I’m not a very good patient. That is, I’m not very patient.
When someone else is sick, I make them a nest in front of the fire, bring them chicken soup and tea, and make sure they have everything they need so they don’t have to get up or do anything.
When I’m sick, well, I get antsy. And it doesn’t do me any good.
So last week when I was getting over that last-gasp-of-winter virus, I should have been taking it easy. But Monday night I stayed up late doing research, and Tuesday morning I skipped breakfast and ran out the door to a meeting. As it happened my meeting was at a cafe that served nothing but awful, spongy muffins and “scones.” I didn’t eat any real food until maybe 2pm.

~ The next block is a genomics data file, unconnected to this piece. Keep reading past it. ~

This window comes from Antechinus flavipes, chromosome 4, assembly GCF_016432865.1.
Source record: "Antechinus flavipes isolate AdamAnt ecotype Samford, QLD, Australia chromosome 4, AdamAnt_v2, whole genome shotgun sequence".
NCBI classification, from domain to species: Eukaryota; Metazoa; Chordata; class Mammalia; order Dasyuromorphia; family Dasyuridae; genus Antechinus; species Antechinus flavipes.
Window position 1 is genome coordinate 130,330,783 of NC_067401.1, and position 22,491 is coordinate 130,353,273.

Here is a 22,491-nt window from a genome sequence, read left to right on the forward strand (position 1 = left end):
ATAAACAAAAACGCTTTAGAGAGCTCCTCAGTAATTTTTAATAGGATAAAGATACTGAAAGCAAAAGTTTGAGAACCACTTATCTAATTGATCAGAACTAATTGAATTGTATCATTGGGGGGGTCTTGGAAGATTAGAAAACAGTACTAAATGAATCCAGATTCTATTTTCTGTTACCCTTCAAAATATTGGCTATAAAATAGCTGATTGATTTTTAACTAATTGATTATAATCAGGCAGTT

By that evening, I was already coming down with a second cold, worse than the first. So did I cancel my dinner plans on Wednesday so I could rest? Of course not. Was I even sicker on Thursday? You betcha.
Thursday I tried to take my own good advice: I drank tea all afternoon and went to bed early. Friday I felt so much better that I went to dinner at a friend’s house. Which turned out to be too much. This morning I felt awful.
And would you believe I almost didn’t cancel my trip to Montreal this weekend? Ridiculous.
So here I am, in front of the fire, drinking homemade lamb broth and remembering that most basic of old-fashioned cures: convalescence.
Our great-grandmothers knew the power of rest. So many of us these days just want to swallow our pills and get right back at it. But that’s not how the human ecosystem works. If we’re depleted by an illness (or some other stress) we need time to recuperate. And we need to be slow and careful as we “get back at it.”
On that note, I’m off to bed. Goodnight!